Debuts Nationally: Oct. 17
Stars: Brad Pitt, Michael Pena, Logan Lerman, Shia LeBeouf, Jon Bernthal
What You Should Know: Written and directed by David Ayer—the man behind such modern mean-streets films as Training Day and End of Watch, Fury takes Ayer's style from the cop cars of L.A. to the tanks of WWII. Brad Pitt plays a tank commander in the waning days of the conflict, with Logan Lerman as the new guy and Michael Pena, Jon Bernthal, and Shia LaBeouf as the rest of the crew. It'll be interesting to see Ayer's style translated to widescreen war action, and the tank battles, which were shot in England with real tanks from the war, promise heavy-metal thunder.
The Imitation Game
Debuts Nationally: Nov. 21
Stars: Benedict Cumberbatch, Keira Knightley, Matthew Goode
What You Should Know: Another WWII drama, though this time it's not Sherman tanks but rather a think tank, as the story behind one of the greatest scientific breakthroughs in warfare—equivalent to the creation of the A-Bomb—comes to the big screen. The Imitation Game features Benedict Cumberbatch as Alan Turing, the genius assigned the task of breaking the unbreakable German Enigma code as he tries to hide his homosexuality from his superiors, who consider it a crime and a security risk. A rare historical drama that—unlike A Beautiful Mind, for instance—doesn't sanitize or 'straighten up' real history, The Imitation Game promises what may be the best performance of Cumberbatch's already sterling career.
Debuts Nationally: Dec. 25
Stars: Jack O'Connell, Domnhall Gleeson, Jai Courtney
What You Should Know: The first-pass read on this film alone makes it look like a sure-thing Oscar nominee—the second film directed by Angelina Jolie, telling the true story of Louis Zamperini, an Olympic runner who served in WWII and spent years in a prisoner-of-war camp. The pitch alone sounds like Chariots of Fire meets Bridge on the River Kwai, but look at what Jolie's working with: a script with contributions by the Coen Brothers, cinematography by the great Roger Deakins (Skyfall, No Country For Old Men), and music by Alexandre Desplat (Moonrise Kingdom, Godzilla). That's enough to prove that Jolie's film doesn't just need her marquee name to earn serious interest.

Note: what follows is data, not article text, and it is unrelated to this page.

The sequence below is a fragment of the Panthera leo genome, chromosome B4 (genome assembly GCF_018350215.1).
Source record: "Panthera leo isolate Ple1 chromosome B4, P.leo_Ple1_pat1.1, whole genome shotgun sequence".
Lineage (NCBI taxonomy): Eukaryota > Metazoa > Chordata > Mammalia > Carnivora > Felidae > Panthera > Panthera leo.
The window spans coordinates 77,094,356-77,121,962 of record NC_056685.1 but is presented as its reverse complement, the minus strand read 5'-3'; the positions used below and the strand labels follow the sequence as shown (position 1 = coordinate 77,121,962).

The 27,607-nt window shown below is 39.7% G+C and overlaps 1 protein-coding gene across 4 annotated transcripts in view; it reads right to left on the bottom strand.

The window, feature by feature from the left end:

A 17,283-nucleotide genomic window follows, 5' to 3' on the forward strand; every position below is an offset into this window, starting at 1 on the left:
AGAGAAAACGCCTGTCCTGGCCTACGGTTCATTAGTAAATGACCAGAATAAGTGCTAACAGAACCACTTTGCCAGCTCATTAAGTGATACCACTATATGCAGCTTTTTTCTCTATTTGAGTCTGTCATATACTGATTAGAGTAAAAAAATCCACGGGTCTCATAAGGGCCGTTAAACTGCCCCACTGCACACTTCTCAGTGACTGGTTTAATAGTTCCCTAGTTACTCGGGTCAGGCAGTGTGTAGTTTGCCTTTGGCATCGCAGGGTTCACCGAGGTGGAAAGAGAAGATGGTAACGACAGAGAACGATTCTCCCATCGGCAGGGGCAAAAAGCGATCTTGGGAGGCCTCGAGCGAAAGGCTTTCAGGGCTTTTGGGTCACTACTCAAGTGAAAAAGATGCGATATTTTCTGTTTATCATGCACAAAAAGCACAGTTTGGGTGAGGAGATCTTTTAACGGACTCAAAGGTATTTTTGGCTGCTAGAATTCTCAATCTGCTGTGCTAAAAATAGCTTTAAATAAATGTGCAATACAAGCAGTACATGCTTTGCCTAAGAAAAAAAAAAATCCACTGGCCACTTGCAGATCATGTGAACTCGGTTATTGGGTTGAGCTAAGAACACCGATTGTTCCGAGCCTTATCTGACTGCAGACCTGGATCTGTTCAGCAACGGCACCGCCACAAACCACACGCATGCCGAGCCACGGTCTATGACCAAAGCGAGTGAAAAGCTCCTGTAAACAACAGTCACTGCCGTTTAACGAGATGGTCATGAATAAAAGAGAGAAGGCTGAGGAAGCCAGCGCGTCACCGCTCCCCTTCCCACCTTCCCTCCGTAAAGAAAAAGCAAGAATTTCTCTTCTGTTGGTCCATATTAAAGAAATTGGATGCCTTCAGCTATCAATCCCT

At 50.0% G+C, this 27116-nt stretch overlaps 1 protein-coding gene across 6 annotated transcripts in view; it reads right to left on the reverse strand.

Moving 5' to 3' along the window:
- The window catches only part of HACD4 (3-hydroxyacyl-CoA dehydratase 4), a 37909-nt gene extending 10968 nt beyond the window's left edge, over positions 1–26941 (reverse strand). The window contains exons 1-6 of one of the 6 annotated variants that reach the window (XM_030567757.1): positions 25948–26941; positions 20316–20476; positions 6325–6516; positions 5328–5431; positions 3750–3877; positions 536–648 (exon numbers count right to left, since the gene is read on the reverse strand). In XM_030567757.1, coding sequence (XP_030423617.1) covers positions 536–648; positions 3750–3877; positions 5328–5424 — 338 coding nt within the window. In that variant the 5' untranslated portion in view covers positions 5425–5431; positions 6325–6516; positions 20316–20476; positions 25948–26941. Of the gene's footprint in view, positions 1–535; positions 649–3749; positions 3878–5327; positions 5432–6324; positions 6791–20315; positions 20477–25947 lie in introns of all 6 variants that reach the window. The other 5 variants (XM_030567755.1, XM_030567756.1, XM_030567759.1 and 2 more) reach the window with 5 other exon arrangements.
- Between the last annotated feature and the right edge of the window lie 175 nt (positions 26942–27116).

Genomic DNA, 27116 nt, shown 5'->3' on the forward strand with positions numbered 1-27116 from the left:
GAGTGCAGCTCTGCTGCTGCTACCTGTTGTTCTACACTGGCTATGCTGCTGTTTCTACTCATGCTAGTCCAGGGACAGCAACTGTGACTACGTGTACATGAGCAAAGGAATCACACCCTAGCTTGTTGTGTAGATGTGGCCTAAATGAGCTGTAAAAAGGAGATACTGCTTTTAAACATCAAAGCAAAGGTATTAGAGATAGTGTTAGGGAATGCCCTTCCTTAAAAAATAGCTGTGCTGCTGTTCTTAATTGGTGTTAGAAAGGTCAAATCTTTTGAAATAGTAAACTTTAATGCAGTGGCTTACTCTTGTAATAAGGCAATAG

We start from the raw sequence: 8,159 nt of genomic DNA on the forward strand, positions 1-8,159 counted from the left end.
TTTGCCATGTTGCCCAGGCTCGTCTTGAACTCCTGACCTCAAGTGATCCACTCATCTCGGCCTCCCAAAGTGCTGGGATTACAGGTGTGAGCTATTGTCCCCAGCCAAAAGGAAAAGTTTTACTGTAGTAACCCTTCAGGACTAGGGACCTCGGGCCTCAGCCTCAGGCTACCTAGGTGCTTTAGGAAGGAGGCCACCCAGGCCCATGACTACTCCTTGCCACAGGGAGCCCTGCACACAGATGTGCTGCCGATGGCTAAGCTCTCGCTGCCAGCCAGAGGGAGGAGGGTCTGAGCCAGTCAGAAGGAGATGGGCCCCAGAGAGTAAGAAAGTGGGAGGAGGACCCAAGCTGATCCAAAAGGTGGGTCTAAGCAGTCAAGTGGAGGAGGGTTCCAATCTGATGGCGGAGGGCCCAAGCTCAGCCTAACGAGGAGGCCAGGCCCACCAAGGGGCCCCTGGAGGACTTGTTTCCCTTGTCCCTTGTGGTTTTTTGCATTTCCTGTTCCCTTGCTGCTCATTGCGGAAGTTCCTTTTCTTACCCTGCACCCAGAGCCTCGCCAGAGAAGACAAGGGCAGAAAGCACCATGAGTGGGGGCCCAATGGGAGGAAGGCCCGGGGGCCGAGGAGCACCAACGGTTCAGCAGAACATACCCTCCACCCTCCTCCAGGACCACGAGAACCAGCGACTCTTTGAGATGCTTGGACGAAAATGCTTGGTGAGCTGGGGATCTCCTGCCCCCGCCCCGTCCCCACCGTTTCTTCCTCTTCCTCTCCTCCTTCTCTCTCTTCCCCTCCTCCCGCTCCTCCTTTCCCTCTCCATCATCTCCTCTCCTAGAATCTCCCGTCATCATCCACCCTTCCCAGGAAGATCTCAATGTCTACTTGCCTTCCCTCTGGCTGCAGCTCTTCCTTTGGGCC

Debuts Nationally: Dec. 25
Stars: James Franco, Seth Rogen, Randall Park, Lizzy Caplan
What You Should Know: The end of the year is usually not a time for big laughs at the movies, so it's strange and somehow satisfying to see a comedy opening then. The plot suggests madness, as James Franco's vain infotainment host and his producer Rogen are recruited to assassinate North Korean dictator Kim Jong-un (Randall Park), who just happens to be Franco's biggest fan. Facing down real-world Fascism with fart jokes seems like a odd combination—until you remember that Chaplin also used comedy to mock and shock Hitler in The Great Dictator. While no one's expecting quite that level of satire, it's intriguing to see funny people tackle the real concerns of our unfunny moment in history.
Debuts Nationally: Jan. 7th, 2015
Stars: Joaquin Phoenix, Reese Witherspoon, Josh Brolin
What You Should Know: On his own, Paul Thomas Anderson is perhaps our best American director and Inherent Vice is his first full and faithful adaptation, of a freewheeling '70s Los Angeles P.I. novel from the paranoid poet laureate of our age, Thomas Pynchon (V, Gravity's Rainbow). The cast alone is to die for—Joaquin Phoenix as our weed-addled defective detective, Reese Witherspoon, Josh Brolin as a clean-cut man up to dirty deeds—and Martin Short as the perfectly Pynchon-esque character Dr. Blatnoyd. Images and news have been held close to the vest, but the potential for something like The Big Lebowski made with Anderson's skill, real grit, and Pynchonian oddness could be a real delight.